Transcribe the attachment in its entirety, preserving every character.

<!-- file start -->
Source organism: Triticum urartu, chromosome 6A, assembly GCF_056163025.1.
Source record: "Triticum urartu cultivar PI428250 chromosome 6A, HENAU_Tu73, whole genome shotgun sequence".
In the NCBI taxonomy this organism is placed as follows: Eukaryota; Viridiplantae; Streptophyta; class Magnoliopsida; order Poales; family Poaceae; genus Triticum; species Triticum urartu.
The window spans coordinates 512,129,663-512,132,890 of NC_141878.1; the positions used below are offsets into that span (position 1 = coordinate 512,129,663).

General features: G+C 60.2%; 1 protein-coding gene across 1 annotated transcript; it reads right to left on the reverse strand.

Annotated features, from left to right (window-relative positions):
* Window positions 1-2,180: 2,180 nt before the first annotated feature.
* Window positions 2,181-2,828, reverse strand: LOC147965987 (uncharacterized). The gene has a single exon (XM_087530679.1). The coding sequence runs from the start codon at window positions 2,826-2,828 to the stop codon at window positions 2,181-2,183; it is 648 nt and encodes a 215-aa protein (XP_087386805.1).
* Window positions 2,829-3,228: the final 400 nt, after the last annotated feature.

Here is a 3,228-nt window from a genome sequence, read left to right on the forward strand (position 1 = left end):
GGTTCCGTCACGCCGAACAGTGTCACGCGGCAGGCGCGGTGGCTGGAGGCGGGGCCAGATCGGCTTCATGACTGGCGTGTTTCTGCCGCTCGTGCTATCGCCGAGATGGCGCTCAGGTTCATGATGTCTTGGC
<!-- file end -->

Source organism: Triticum urartu, chromosome 6A, assembly GCF_056163025.1.
Source record: "Triticum urartu cultivar PI428250 chromosome 6A, HENAU_Tu73, whole genome shotgun sequence".
In the NCBI taxonomy this organism is placed as follows: Eukaryota; Viridiplantae; Streptophyta; class Magnoliopsida; order Poales; family Poaceae; genus Triticum; species Triticum urartu.
The window spans coordinates 512,129,663-512,132,890 of NC_141878.1; the positions used below are offsets into that span (position 1 = coordinate 512,129,663).

General features: G+C 60.2%; 1 protein-coding gene across 1 annotated transcript; it reads right to left on the reverse strand.

Annotated features, from left to right (window-relative positions):
* Window positions 1-2,180: 2,180 nt before the first annotated feature.
* Window positions 2,181-2,828, reverse strand: LOC147965987 (uncharacterized). The gene has a single exon (XM_087530679.1). The coding sequence runs from the start codon at window positions 2,826-2,828 to the stop codon at window positions 2,181-2,183; it is 648 nt and encodes a 215-aa protein (XP_087386805.1).
* Window positions 2,829-3,228: the final 400 nt, after the last annotated feature.

Here is a 3,228-nt window from a genome sequence, read left to right on the forward strand (position 1 = left end):
GGTTCCGTCACGCCGAACAGTGTCACGCGGCAGGCGCGGTGGCTGGAGGCGGGGCCAGATCGGCTTCATGACTGGCGTGTTTCTGCCGCTCGTGCTATCGCCGAGATGGCGCTCAGGTTCATGATGTCTTGGC